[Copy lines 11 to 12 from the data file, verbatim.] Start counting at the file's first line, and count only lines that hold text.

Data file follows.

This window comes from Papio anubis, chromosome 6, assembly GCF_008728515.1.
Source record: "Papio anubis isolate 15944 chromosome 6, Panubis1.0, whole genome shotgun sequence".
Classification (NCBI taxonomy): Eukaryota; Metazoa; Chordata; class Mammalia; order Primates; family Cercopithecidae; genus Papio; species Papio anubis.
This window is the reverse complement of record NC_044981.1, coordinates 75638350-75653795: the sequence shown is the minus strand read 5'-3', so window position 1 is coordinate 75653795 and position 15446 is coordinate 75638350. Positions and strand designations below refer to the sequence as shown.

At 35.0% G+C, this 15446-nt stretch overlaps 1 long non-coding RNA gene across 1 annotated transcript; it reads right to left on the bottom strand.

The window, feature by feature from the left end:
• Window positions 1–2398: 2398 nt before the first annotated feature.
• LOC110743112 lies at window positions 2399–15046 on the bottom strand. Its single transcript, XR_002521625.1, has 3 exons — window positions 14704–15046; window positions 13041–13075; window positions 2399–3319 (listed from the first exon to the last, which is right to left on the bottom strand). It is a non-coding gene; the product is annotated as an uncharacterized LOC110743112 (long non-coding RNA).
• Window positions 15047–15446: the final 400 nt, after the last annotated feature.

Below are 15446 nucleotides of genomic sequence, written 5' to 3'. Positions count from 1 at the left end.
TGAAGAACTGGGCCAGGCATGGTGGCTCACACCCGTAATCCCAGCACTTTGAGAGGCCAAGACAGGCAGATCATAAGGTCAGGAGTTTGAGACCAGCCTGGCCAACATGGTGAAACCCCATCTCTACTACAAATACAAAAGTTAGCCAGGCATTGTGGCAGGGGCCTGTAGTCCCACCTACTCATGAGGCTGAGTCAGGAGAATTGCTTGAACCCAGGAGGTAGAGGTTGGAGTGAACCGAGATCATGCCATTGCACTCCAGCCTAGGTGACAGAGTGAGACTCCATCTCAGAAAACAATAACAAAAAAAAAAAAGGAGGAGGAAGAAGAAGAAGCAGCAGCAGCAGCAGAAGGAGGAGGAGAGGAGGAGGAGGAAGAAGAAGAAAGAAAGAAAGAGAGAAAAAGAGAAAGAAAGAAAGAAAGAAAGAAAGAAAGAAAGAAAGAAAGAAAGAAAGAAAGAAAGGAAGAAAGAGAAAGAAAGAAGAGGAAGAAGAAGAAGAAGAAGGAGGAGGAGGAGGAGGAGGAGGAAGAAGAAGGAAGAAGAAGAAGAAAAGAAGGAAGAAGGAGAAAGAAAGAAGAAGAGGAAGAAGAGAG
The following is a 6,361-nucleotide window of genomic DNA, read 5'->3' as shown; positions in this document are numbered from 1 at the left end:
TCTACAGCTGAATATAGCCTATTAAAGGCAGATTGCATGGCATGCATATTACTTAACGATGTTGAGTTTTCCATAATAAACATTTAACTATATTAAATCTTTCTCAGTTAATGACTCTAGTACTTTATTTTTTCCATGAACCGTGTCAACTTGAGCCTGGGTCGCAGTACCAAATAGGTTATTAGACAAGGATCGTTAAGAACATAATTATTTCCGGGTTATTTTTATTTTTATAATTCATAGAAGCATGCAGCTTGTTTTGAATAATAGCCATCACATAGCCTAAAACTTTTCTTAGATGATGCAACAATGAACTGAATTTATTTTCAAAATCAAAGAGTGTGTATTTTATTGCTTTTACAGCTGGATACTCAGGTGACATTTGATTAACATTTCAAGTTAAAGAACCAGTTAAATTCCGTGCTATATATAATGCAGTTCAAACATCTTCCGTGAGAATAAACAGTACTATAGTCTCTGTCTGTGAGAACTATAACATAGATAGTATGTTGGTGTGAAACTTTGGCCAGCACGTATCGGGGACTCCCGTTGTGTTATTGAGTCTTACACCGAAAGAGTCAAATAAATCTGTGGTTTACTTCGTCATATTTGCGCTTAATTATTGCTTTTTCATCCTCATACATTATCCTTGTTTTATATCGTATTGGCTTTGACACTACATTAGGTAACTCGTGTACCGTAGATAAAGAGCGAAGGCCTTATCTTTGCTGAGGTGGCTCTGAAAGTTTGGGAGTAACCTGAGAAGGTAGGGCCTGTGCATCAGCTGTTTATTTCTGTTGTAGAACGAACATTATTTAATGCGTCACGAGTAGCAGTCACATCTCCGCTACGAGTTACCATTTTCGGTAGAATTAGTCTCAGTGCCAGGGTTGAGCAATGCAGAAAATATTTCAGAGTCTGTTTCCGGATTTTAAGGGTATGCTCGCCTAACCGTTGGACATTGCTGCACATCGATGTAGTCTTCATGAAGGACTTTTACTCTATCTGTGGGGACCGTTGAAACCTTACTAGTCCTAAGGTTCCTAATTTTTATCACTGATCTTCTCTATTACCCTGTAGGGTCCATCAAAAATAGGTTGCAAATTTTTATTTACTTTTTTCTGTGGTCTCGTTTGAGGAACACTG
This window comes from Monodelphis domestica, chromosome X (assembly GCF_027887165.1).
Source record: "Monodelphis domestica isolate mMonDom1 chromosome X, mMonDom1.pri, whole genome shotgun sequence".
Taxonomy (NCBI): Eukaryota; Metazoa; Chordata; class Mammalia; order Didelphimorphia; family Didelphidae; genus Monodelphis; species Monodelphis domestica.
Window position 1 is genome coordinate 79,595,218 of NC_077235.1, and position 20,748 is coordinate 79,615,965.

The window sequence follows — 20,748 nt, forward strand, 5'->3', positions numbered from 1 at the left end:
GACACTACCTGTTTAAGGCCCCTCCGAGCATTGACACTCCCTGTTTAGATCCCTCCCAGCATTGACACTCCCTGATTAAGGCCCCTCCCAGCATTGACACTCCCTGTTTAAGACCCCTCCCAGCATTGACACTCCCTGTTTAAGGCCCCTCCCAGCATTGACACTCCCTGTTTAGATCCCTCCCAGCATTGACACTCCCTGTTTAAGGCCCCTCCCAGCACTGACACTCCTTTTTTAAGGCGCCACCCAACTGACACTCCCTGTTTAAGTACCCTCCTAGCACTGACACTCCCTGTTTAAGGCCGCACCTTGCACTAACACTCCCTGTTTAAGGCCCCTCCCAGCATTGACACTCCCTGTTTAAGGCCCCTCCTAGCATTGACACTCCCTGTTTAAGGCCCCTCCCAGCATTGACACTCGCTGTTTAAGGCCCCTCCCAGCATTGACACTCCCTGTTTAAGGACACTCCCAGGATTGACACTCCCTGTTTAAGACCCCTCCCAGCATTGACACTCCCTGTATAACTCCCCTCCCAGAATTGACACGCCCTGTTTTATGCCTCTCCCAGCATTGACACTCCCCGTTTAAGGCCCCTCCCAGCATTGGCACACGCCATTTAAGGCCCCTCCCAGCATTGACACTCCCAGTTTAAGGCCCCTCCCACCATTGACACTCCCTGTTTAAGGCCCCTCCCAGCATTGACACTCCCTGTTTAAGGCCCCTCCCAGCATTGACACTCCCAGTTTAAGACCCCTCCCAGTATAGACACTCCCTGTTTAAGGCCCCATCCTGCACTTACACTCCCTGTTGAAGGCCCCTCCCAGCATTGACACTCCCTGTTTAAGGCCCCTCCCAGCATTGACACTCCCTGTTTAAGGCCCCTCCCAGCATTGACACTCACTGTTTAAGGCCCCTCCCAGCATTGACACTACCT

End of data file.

TGAAGAACTGGGCCAGGCATGGTGGCTCACACCCGTAATCCCAGCACTTTGAGAGGCCAAGACAGGCAGATCATAAGGTCAGGAGTTTGAGACCAGCCTGGCCAACATGGTGAAACCCCATCTCTACTACAAATACAAAAGTTAGCCAGGCATTGTGGCAGGGGCCTGTAGTCCCACCTACTCATGAGGCTGAGTCAGGAGAATTGCTTGAACCCAGGAGGTAGAGGTTGGAGTGAACCGAGATCATGCCATTGCACTCCAGCCTAGGTGACAGAGTGAGACTCCATCTCAGAAAACAATAACAAAAAAAAAAAAGGAGGAGGAAGAAGAAGAAGCAGCAGCAGCAGCAGAAGGAGGAGGAGAGGAGGAGGAGGAAGAAGAAGAAAGAAAGAAAGAGAGAAAAAGAGAAAGAAAGAAAGAAAGAAAGAAAGAAAGAAAGAAAGAAAGAAAGAAAGAAAGAAAGGAAGAAAGAGAAAGAAAGAAGAGGAAGAAGAAGAAGAAGAAGGAGGAGGAGGAGGAGGAGGAGGAAGAAGAAGGAAGAAGAAGAAGAAAAGAAGGAAGAAGGAGAAAGAAAGAAGAAGAGGAAGAAGAGAG
The following is a 6,361-nucleotide window of genomic DNA, read 5'->3' as shown; positions in this document are numbered from 1 at the left end: